For cisterns #2 and #3: Simple elbow-bend in downspout so sunlight cannot enter from above.
(All our guttering repairs and new installations were done by ABQ Gutter Pros, Inc., David Palsce, 505-345-1640.)
Bulkhead fittings on Cistern #1 are really durable and tight fitting. From Banjo brand valves and fittings( https://www.banjovalves.com )
Frost-free spigot for gravity outflow at base: Designed by Jim Brooks, this experimental design uses a vacuum breaker, extra long internal pipe, and is tilted toward the outside to prevent freezing. This should allow us to keep water in the cisterns over the winter so that rainwater is available for early spring planting. We may even be able to use it all winter in our row-covered beds. We???ll keep you posted.
Utility-pump assisted outflow from the bulkhead near the top: A standard utility pump is lowered into the tank, rests on the bottom of tank with the pump hose quick-connected to the junction in the vertical hatch area, then standard garden hose is connected for a low-flow pumping outflow. We???ve even got electrical cord dry-connection options on Cisterns #2 and #3 if we want to keep the pumps in longer term.
Custom-designed easy-to-lift downspout connection to the cistern inflow. We needed a connection that was easy to move by kids and adults and we got it! This way we can check easily clean the filter basket, look for biological growth (that we don???t want), and access the pump outflow quick-connect.
Our OverFlow Plans are fantastic!??The internal system is a bit complex but basically allows rainwater inside the cistern to run into internal ABS pipes near the top and then water comes out near the bottom.
The surge basins, swales and sponges were designed by Tiana Baca, our Garden Manager and permaculturist, with guidance from Adaptive Terrain Systems. All these systems are working really well.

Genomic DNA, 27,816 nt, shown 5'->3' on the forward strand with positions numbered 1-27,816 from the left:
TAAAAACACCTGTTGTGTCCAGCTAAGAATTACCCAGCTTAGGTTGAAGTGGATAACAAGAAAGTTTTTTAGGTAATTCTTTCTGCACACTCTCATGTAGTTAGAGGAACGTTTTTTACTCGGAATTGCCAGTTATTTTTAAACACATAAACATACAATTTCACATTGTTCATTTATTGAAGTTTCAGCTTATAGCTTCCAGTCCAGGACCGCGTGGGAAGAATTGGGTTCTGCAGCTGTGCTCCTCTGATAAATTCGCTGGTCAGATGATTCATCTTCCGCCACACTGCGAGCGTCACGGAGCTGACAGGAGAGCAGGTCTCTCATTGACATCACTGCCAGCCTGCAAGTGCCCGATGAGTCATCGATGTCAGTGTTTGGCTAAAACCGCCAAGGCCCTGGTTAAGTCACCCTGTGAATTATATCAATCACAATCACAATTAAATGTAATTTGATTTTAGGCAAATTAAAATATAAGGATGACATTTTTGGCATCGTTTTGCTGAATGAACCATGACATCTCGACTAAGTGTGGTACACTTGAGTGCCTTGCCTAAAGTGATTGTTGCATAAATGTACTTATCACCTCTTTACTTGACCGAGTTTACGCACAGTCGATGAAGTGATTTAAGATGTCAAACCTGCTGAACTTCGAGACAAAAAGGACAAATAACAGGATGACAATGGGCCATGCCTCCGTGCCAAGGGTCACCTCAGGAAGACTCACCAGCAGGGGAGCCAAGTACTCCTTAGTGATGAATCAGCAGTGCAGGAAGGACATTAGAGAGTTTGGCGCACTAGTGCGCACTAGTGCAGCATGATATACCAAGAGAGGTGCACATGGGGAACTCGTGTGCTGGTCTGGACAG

Special thanks to the Project Learning Tree Greenworks and William H. and Mattie Wattis Harris for funding this project, Whole Foods Academy for lunches, Jim Brooks and his crews, the participants in our August installation, and all our community volunteers. We got RAINWATER!
The Desert Oasis Teaching Garden has teamed up with the Albuquerque Water Utility Authority to offer a series of WaterSmart Gardening classes. ??Covering everything from waster wise irrigation and catchment techniques to planning a fall garden, this course is a great way to share??agricultural knowledge while helping Albuquerque residents earn a??water rebate at the same time!
In addition to a thoughtful discussion, we’ve had the opportunity to tour participants around the DOT Garden, highlighting our water saving techniques in action –??drip irrigation for raised beds and in-ground gardening, soil sponges for maintaining tree health, sponge & swale systems for flower gardens, and cisterns for rainwater collection.
If you’re interested in attending, please register at:??https://www.abcwua.org/water-wise-gardening.aspx